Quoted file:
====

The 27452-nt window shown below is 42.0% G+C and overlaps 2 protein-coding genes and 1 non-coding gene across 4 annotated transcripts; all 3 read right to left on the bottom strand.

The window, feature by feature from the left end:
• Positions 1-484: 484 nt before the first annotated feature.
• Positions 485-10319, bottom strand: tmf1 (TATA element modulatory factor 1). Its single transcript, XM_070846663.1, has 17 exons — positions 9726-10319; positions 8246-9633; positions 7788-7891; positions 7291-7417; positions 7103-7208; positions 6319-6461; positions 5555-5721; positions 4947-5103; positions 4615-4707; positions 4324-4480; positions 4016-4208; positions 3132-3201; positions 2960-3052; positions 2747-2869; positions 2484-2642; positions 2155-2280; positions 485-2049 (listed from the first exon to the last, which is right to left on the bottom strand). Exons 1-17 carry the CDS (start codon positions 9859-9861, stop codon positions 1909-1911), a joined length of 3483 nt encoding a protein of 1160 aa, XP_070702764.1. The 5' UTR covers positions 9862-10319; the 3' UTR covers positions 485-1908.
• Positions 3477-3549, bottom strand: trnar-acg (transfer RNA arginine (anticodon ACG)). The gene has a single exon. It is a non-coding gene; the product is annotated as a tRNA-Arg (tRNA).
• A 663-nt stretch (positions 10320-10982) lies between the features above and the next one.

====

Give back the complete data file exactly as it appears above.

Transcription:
The 27452-nt window shown below is 42.0% G+C and overlaps 2 protein-coding genes and 1 non-coding gene across 4 annotated transcripts; all 3 read right to left on the bottom strand.

The window, feature by feature from the left end:
• Positions 1-484: 484 nt before the first annotated feature.
• Positions 485-10319, bottom strand: tmf1 (TATA element modulatory factor 1). Its single transcript, XM_070846663.1, has 17 exons — positions 9726-10319; positions 8246-9633; positions 7788-7891; positions 7291-7417; positions 7103-7208; positions 6319-6461; positions 5555-5721; positions 4947-5103; positions 4615-4707; positions 4324-4480; positions 4016-4208; positions 3132-3201; positions 2960-3052; positions 2747-2869; positions 2484-2642; positions 2155-2280; positions 485-2049 (listed from the first exon to the last, which is right to left on the bottom strand). Exons 1-17 carry the CDS (start codon positions 9859-9861, stop codon positions 1909-1911), a joined length of 3483 nt encoding a protein of 1160 aa, XP_070702764.1. The 5' UTR covers positions 9862-10319; the 3' UTR covers positions 485-1908.
• Positions 3477-3549, bottom strand: trnar-acg (transfer RNA arginine (anticodon ACG)). The gene has a single exon. It is a non-coding gene; the product is annotated as a tRNA-Arg (tRNA).
• A 663-nt stretch (positions 10320-10982) lies between the features above and the next one.